Morbidity and Mortality Reduction Associated With Polysomnography Testing in Idiopathic Pulmonary Fibrosis

A Population-Based Cohort Study

Nicholas T. Vozoris; Andrew S. Wilton; Peter C. Austin; Tetyana Kendzerska; Clodagh M. Ryan; Andrea S. Gershon

Disclosures

BMC Pulm Med. 2021;21(185) 

In This Article

Results

Derivation and Description of the Cohort

There were 5044 individuals with IPF identified, aged 66 years and older, of whom 201 (4.0%) received PSG during the accrual period (Figure 2). Out of this group, 189 (94.0%) exposed individuals were matched to an equal number of controls. Before propensity score matching, compared to the control group, the exposed group had a younger mean age and consisted of a greater proportion of men and rural residents, had a smaller percentage of low income individuals, and multiple markers of IPF severity were more prevalent (such as, being admitted to hospital or ICU for respiratory-related reasons in the preceding year, having CHF, having other comorbidities, and systemic corticosteroid and respiratory antibiotic receipt). After propensity score matching, exposed and control individuals were adequately balanced on baseline characteristics, with standardized differences being below 10% for all variables, except five (rural residence, diabetes, kidney disease, antiplatelet/anticoagulant drug receipt, and year of cohort entry), where trivial imbalance remained (standardized differences ranged from 11 to 17%) (Table 1 and Additional file 1).

Figure 2.

Flow diagram outlining exposed and control group identification

Main Analysis

In the propensity score matched cohort, compared to controls, individuals undergoing PSG had significantly reduced rates of respiratory-related hospitalization (HR 0.43, 95% CI 0.24–0.75, p = 0.003, NNT 11) and all-cause mortality (HR 0.49, 95% CI 0.30–0.80, p = 0.004, NNT 10) (Table 2). The cumulative incidence of respiratory-related hospitalization was significantly lower and the probability of survival was significantly higher among individuals undergoing PSG versus controls (Figure 3).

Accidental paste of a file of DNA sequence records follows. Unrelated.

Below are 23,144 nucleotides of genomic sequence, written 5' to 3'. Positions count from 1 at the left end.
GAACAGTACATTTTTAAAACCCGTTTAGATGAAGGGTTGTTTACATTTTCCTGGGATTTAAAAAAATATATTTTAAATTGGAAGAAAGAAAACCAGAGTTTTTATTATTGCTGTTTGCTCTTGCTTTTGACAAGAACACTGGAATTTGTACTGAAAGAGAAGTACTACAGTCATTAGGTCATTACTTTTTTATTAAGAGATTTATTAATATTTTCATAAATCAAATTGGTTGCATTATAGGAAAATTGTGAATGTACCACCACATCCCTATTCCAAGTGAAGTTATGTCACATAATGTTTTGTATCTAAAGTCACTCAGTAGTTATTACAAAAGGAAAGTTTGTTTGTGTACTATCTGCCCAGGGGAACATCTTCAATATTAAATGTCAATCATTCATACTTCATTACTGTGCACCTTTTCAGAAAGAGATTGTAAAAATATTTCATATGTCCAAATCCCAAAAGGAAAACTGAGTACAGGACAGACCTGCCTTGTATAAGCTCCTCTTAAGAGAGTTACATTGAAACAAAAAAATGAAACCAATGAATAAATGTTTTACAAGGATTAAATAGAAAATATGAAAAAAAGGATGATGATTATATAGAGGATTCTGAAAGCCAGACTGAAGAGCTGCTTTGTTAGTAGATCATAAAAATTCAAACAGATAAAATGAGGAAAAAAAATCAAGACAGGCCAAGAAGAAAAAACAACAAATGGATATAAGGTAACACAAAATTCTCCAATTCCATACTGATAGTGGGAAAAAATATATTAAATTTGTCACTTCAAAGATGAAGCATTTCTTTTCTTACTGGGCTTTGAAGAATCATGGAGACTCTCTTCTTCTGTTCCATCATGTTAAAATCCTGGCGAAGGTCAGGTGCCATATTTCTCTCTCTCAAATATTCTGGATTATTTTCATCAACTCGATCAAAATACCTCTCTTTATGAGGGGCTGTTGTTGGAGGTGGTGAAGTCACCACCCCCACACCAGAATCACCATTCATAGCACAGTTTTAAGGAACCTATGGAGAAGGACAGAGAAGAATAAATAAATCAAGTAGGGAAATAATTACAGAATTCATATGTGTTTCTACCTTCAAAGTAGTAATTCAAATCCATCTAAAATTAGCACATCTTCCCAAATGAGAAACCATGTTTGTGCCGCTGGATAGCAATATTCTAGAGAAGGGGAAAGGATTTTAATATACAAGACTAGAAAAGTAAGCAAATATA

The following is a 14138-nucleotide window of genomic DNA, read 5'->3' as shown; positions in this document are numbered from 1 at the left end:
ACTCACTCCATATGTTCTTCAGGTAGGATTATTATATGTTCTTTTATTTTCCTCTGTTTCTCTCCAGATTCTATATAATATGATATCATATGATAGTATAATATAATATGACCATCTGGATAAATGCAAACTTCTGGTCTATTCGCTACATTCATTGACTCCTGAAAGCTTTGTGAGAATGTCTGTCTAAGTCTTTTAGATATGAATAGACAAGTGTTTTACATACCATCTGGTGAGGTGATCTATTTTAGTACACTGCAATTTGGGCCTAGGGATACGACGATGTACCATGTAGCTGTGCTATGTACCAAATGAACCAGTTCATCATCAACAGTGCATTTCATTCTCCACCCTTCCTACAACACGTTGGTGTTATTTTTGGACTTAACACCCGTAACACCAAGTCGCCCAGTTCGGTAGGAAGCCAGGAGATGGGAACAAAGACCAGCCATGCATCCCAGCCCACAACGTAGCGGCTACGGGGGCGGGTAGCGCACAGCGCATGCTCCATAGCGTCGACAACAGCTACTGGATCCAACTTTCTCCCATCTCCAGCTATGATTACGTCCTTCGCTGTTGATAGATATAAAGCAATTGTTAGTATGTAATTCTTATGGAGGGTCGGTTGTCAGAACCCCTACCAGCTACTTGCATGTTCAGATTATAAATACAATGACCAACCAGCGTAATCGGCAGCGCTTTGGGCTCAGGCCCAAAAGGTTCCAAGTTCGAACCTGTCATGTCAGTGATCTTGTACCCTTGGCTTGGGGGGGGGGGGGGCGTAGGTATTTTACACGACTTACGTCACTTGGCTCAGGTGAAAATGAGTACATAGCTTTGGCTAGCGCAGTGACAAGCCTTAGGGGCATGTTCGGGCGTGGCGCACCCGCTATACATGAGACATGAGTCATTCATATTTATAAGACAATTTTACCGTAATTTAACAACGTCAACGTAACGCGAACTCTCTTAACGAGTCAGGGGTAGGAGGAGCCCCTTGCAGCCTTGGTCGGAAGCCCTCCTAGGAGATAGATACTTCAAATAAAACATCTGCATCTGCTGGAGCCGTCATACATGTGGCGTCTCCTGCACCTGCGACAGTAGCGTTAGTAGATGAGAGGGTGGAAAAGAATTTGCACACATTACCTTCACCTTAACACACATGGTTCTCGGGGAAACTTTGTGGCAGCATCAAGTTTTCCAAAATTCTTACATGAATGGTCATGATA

Figure 3.

a Cumulative incidence function curves for respiratory-related hospitalization and b Kaplan–Meier curves for all-cause mortality

Sensitivity Analyses

By Respiratory-related Hospitalization. In the subgroup of individuals that experienced no respiratory-related hospitalization in the year prior to the index date, compared to controls, individuals undergoing PSG had significantly reduced rate of all-cause mortality (HR 0.34, 95% CI 0.23–0.83, p = 0.01), but not respiratory-related hospitalization (Table 3). In the subgroup of individuals with ≥ 1 respiratory-related hospitalization in the year prior to the index date, significantly reduced rate of respiratory-related hospitalization (HR 0.38, 95% CI 0.15–0.99, p = 0.05) was observed among individuals undergoing PSG relative to controls, but there was no significant difference all-cause mortality rate.

By CHF. Compared to controls, there were no significant differences in rates of respiratory-related hospitalization or all-cause mortality among those undergoing PSG, in both the subgroup without CHF complication and in the subgroup with CHF complication (Table 4).

By Systemic Corticosteroid Receipt. In the subgroup of individuals with no systemic corticosteroid receipt in the year prior to the index date, there were no significant differences among individuals having undergone PSG versus controls in respiratory-related hospitalization and all-cause mortality rates (Table 5). In the subgroup of individuals that received a systemic corticosteroid in the year prior to the index date, there was significantly lower rate of respiratory-related hospitalization (HR 0.37, 95% CI 0.14–0.94, p = 0.04), but not all-cause mortality, among those undergoing PSG relative to controls.

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